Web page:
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Research Article  |   May 2001
Parent Perspectives of Occupational Therapy Using a Sensory Integration Approach
Author Affiliations
  • Ellen S. Cohn, ScD, OTR/L, FAOTA, is Clinical Associate Professor, Boston University, Sargent College of Health and Rehabilitation Sciences, 635 Commonwealth Avenue, Boston, Massachusetts 02215; ecohn@bu.edu
Article Information
Complementary/Alternative Approaches / Sensory Integration and Processing / Children
Research Article   |   May 2001
Parent Perspectives of Occupational Therapy Using a Sensory Integration Approach
American Journal of Occupational Therapy, May/June 2001, Vol. 55, 285-294. doi:10.5014/ajot.55.3.285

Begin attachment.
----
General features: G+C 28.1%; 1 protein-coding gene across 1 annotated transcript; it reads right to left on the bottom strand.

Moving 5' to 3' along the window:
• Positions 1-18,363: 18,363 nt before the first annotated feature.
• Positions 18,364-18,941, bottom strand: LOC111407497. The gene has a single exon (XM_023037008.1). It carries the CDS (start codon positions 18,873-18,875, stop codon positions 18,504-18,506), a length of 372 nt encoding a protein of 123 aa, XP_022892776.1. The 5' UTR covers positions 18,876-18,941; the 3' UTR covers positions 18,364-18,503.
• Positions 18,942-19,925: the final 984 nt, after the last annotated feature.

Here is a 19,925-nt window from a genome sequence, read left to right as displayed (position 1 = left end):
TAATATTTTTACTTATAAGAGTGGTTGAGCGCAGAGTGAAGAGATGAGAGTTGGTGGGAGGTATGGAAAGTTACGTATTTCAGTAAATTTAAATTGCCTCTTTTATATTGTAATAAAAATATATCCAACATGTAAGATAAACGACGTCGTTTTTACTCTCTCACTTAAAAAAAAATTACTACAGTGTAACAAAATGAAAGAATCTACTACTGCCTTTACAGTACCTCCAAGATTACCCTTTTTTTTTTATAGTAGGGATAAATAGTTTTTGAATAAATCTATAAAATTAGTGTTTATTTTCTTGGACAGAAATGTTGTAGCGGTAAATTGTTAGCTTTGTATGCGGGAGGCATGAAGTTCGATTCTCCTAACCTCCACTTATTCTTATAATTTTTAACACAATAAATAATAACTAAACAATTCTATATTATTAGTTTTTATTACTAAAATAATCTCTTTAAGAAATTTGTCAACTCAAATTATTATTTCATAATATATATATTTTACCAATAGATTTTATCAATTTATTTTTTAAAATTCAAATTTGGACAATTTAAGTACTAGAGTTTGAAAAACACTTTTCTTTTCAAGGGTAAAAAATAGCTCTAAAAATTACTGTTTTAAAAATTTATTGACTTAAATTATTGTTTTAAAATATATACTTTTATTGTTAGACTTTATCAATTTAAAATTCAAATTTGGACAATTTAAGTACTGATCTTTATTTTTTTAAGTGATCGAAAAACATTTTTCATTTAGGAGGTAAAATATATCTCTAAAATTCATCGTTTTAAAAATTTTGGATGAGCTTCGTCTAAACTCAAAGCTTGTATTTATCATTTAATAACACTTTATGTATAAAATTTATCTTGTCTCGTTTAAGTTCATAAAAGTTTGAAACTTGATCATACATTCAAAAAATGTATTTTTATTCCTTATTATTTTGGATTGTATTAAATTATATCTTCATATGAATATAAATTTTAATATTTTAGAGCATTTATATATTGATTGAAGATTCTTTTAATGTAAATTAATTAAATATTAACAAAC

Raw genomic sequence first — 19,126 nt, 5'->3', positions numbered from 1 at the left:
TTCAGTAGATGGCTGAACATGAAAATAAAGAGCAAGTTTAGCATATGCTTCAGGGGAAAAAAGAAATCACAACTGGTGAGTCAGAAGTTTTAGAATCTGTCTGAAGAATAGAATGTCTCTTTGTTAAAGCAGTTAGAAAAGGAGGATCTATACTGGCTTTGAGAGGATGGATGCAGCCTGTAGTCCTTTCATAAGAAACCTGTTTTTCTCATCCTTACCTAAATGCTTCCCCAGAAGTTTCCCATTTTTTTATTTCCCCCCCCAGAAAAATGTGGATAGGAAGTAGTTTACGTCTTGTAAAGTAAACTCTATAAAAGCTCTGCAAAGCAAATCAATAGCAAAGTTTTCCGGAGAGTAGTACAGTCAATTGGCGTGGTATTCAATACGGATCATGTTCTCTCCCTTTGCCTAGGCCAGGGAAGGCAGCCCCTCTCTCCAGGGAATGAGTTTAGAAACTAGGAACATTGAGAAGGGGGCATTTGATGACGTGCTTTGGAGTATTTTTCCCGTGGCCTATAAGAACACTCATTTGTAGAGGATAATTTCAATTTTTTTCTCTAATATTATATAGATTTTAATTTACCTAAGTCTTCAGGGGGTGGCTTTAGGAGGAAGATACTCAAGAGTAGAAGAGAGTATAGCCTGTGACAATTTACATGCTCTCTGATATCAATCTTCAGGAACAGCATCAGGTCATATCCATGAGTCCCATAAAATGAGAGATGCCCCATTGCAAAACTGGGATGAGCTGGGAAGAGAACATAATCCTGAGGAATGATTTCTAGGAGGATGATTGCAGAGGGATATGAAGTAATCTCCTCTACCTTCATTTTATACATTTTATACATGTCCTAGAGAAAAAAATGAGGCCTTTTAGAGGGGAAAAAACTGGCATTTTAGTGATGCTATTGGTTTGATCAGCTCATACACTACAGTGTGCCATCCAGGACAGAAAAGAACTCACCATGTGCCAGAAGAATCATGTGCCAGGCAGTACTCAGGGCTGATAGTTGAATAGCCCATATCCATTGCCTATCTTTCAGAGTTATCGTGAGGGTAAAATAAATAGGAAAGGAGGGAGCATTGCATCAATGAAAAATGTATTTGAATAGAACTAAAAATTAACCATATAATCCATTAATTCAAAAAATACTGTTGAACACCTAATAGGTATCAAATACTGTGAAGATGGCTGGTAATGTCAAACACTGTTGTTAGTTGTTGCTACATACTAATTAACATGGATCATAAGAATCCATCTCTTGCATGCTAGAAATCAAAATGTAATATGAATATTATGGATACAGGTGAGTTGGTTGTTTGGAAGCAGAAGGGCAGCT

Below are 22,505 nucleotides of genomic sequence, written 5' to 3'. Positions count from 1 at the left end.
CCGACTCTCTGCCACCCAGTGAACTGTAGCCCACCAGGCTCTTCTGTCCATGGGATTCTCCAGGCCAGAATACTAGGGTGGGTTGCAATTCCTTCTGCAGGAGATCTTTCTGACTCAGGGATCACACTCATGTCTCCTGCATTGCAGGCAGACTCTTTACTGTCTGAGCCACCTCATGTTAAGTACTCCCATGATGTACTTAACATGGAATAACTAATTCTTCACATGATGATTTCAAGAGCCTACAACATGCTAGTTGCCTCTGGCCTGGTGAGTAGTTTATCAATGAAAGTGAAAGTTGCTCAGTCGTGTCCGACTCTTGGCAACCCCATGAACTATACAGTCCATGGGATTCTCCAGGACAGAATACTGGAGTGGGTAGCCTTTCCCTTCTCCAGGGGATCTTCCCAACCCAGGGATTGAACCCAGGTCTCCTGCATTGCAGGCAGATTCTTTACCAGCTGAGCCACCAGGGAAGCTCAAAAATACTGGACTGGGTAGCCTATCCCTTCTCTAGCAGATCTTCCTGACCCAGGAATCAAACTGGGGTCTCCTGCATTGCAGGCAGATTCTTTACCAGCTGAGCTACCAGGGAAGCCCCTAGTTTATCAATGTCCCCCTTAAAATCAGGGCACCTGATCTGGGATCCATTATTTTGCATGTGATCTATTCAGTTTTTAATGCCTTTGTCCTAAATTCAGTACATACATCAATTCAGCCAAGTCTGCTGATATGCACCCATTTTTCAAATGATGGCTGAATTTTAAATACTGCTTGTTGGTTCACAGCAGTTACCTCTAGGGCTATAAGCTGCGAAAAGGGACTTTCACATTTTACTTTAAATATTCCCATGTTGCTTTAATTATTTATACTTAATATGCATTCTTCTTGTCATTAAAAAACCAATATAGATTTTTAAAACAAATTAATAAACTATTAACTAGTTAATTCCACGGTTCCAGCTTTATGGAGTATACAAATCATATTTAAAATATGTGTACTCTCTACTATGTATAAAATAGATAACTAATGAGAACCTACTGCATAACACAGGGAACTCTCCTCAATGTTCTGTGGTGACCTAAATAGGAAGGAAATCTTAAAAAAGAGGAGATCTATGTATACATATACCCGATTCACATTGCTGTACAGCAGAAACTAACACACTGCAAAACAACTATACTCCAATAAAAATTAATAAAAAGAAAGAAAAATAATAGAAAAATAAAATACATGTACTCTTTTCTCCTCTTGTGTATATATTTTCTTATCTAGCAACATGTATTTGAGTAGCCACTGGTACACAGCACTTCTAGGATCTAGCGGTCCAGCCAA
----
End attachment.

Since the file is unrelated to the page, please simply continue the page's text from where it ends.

American Journal of Occupational Therapy, May/June 2001, Vol. 55, 285-294. doi:10.5014/ajot.55.3.285
Abstract

This qualitative study explored parents’ points of view regarding their children’s participation in occupational therapy using a sensory integration approach. Data were collected through parent interviews and were analyzed using grounded theory methods. The parents’ perceptions of the benefits of therapy for their children were categorized into three interrelated constructs: abilities, activities, and reconstruction of self-worth. For themselves, parents valued understanding their children’s behavior in new ways, which facilitated a shift in expectations for themselves and their children, having their parenting experience validated, and being able to support and advocate for their children. Implications for family-centered intervention and future research are proposed.